Skip to main content
Start of main content

Creating a big STEAM impact on a small budget

January 03, 2017

By Laura Flannery Sachtleben and Jennifer Henrikson

How a small STEAM Center in Katy ISD is offering STEAM curriculum to their students at a low cost to the district

The future is now! Technology is changing at a rapid pace, and with it, so are the skills needed for the jobs of today and tomorrow. Many of the jobs from only 5 or 10 years ago have been replaced by computers and robots. Jobs today require employees who are collaborative, creative, flexible, and have good communication skills. Our educators are faced with preparing students for this rapidly evolving workforce, and in doing so, have found a highly effective way - through using STEAM curriculum. 

What’s so great about STEAM?

Science, Technology, Engineering, Arts, and Mathematics, or (STEAM) creates opportunities for students to have hands-on experience in solving complex problems. The benefits are clear, but finding a way to create these opportunities for students can be expensive. It can be a challenge for school districts to provide the space and tools for STEAM due to budget restraints.

A solution for school districts of all sizes

Katy Independent School District (ISD) is a fast-growth suburban district in Texas encompassing 181 square miles west of Houston. With 8 high schools and more than 73,000 students, district leadership was overwhelmed with the task of creating STEAM education opportunities for every student in the district. Replicating the potentially expensive spaces and equipment required to provide this curriculum at each campus was not financially feasible. So, Katy ISD decided to provide one, centralized, district-wide facility with all the amenities.

Our client wanted a unique space for its students to explore their creativity. The result—the Robert R. Shaw Center for STEAM—is an incubator for innovation that feels anything but traditional.

The Robert R. Shaw Center for STEAM provides space for design, collaboration, construction, testing, and exhibiting student projects of all types. At only 24,000 sf, and a modest budget of $4.9 million, this small facility has an impact far greater than facilities ten times its size within the district. The STEAM Center is open to every student and teacher within the district, and frequently hosts community events open to the public.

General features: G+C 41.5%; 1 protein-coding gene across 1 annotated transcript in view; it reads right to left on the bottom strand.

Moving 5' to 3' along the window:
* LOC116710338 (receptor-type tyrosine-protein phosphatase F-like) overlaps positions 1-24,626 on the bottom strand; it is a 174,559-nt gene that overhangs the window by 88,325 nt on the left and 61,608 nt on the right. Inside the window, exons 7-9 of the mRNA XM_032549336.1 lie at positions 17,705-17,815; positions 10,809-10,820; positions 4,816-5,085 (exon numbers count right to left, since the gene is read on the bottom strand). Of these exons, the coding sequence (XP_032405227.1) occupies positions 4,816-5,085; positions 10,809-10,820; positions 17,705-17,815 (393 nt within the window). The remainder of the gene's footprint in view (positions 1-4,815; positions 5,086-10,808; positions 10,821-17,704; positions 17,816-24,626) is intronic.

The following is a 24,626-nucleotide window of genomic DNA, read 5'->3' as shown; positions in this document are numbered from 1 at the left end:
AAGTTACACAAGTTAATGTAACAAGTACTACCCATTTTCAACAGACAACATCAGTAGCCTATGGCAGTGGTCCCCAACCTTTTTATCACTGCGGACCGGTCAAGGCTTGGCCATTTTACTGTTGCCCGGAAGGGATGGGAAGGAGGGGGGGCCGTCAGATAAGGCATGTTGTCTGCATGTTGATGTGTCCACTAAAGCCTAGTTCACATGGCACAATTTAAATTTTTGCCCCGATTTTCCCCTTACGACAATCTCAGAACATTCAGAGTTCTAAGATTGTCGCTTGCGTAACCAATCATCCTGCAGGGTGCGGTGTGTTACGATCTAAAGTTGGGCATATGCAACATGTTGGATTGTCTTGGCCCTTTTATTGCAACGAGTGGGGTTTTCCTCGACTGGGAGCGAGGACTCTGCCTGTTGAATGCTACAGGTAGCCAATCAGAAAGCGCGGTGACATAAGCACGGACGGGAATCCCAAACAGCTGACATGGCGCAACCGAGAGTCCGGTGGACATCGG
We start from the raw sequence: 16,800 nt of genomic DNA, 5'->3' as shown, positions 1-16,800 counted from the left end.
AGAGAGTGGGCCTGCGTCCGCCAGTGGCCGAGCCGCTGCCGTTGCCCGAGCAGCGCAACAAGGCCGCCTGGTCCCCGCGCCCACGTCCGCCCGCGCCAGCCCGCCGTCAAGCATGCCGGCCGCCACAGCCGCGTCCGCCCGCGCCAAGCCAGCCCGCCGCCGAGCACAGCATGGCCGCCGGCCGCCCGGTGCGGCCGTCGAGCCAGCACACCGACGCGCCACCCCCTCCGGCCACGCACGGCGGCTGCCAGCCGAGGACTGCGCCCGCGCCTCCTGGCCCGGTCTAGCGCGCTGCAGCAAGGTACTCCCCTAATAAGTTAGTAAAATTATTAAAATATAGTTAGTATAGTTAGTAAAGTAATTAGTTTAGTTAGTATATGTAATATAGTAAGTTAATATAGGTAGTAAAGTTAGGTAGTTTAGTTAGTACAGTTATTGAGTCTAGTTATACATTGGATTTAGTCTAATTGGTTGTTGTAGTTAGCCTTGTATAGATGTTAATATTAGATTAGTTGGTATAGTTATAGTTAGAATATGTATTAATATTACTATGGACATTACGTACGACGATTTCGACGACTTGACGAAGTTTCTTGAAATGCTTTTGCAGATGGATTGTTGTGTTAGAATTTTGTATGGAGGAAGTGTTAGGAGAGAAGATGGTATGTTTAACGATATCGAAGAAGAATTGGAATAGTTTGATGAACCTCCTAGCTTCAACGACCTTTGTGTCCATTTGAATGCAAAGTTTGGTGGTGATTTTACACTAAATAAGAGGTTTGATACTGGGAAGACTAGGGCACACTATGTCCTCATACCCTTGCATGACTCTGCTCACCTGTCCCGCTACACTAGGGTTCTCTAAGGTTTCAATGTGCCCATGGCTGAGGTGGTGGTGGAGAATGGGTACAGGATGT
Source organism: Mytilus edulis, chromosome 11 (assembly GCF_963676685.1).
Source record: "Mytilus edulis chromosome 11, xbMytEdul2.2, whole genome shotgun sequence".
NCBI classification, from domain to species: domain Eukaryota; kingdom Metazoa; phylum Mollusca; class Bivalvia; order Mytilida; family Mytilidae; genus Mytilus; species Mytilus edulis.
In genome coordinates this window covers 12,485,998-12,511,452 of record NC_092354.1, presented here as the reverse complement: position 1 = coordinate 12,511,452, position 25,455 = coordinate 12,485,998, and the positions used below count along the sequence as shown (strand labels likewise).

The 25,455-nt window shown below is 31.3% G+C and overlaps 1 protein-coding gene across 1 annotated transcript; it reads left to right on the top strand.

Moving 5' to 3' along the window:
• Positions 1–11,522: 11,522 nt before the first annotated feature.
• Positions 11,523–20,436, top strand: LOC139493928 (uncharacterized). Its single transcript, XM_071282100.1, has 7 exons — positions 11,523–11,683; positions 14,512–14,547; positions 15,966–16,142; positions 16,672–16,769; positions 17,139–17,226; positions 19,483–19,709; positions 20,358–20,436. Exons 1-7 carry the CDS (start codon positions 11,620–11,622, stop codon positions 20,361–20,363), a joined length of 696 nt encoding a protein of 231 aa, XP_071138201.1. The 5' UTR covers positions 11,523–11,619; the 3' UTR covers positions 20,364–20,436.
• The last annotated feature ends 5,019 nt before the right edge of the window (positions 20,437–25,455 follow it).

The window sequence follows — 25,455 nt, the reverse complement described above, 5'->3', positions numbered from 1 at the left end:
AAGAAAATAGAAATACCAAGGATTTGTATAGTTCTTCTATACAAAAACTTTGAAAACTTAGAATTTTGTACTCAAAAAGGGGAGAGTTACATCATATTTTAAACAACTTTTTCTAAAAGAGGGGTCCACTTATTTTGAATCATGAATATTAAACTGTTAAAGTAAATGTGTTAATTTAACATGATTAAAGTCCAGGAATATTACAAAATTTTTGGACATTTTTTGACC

The Shaw Center’s simple and highly flexible design has a central high-bay space to accommodate exhibits, demonstrations, and projects. Eight project bays are located around the perimeter, which provide the space for students to design and build their projects. A shared shop provides students the ability to use large, high-end equipment that are typically not accessible to students. Writable walls and technology are infused within every inch of the facility to enable students to move through the design/create/test/and exhibit phases of a project seamlessly, and all under one roof.

Within the first three months of the Shaw Center’s grand opening, the facility hosted over 2,000 students for various events. The highly flexible facility is a design/build space for the district robotics teams, and has accommodated large field trips, summer camps, science movie nights, and staff development events. The new facility’s success has been heralded by all. The Shaw Center also gives community members and businesses a venue to get involved in a student’s education through mentorship, sponsorship, and engagement. 

Katy ISD’s approach to immersing students in STEAM education through this center has meant high impact at low cost, and this district-wide model provides a potential for districts of all size to provide hands-on STEAM education for all of their students. 

  • Laura Flannery Sachtleben

    Laura has been dedicated to educational design for the past 13 years and is committed to innovation in education through continual research and discovery.

    Contact Laura Flannery
  • Jennifer Henrikson
End of main content
To top